Objective: Aldose reductase (AKR1B1 in humans; Akr1b3 in mice), a key enzyme of the polyol pathway, mediates lipid accumulation in the murine heart and liver. The study objective was to explore potential roles for AKR1B1/Akr1b3 in the pathogenesis of obesity and its complications. Methods: The study employed mice treated with an inhibitor of aldose reductase or mice devoid of Akr1b3 were used to determine their response to a high-fat diet. The study used subcutaneous adipose tissue-derived adipocytes to investigate mechanisms by which AKR1B1/Akr1b3 promotes diet-induced obesity. Results: Increased expression of aldose reductase and senescence in the adipose tissue of humans and mice with obesity were demonstrated. Genetic deletion of Akr1b3 or pharmacological blockade of AKRIB3 with zopolrestat reduced high-fat-diet-induced obesity, attenuated markers of adipose tissue senescence, and increased lipolysis. Conclusions: AKR1B1/Akr1b3 modulation of senescence in subcutaneous adipose tissue contributes to aberrant metabolic responses to high-fat feeding. These data unveil new opportunities to target these pathways to combat obesity.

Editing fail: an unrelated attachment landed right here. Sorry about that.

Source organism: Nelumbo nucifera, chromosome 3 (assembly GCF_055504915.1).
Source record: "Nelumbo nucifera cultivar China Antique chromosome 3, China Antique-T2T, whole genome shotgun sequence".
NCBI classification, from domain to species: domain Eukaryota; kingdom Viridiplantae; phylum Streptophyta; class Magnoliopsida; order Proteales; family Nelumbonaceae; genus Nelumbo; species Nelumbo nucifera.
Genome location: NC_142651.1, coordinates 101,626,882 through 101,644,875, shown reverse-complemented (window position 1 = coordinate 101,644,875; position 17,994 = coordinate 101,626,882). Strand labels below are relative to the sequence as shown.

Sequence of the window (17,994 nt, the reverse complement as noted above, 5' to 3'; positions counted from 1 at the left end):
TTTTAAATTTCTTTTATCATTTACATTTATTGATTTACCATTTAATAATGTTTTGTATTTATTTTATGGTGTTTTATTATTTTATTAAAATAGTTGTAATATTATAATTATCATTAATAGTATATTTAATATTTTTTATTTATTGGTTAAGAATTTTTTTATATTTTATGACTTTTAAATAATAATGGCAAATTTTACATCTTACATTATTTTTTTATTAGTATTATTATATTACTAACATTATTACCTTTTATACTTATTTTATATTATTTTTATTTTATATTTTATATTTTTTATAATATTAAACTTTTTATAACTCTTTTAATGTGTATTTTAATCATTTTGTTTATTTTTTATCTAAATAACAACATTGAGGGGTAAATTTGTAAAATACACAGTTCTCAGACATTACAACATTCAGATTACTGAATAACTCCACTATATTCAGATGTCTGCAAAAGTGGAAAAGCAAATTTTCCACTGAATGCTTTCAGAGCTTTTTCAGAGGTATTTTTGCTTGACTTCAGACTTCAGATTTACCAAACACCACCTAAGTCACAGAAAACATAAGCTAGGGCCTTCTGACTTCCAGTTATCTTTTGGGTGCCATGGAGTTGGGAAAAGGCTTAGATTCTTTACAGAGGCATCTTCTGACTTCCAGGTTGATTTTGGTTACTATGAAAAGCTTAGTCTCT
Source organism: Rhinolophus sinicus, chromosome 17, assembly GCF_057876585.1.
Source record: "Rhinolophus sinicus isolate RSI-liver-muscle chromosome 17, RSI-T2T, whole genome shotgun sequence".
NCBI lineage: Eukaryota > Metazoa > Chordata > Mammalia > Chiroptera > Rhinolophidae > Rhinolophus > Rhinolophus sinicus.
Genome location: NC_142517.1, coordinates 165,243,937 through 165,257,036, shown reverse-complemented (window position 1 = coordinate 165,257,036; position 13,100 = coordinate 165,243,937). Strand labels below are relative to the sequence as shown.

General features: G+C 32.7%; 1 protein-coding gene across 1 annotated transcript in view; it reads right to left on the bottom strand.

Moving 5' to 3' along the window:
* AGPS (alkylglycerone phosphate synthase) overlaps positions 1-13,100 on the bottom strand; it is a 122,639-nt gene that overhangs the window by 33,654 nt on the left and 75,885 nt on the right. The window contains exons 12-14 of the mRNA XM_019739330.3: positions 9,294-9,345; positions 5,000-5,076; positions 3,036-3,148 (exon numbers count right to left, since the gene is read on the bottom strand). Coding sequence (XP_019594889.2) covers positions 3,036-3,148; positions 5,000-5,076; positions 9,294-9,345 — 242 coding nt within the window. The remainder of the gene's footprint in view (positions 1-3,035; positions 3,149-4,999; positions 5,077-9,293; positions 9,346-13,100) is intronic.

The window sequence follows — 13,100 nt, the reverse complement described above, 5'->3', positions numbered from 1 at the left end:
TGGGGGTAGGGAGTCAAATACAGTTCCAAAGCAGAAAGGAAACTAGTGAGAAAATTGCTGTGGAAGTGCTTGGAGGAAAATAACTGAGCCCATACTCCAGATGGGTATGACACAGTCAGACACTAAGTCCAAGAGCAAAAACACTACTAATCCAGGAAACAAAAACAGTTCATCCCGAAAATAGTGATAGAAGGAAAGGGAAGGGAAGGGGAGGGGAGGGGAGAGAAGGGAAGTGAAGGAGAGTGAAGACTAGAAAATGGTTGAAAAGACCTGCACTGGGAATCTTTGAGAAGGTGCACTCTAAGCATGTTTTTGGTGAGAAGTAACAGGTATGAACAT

|Number of pages||12|
|State||Published - Aug 2022|
Bibliographical noteFunding Information:
This work was supported in part by grants from the National Institutes of Health: AG026467, HL143697, HL131481, HL132516, and DK109675 (to Ravichandran Ramasamy and Ann Marie Schmidt). cDNA from human samples was from Philip A. Kern's earlier study (NCT02596776) funded by DK107646.
© 2022 The Obesity Society.
ASJC Scopus subject areas
- Medicine (miscellaneous)
- Endocrinology, Diabetes and Metabolism
- Nutrition and Dietetics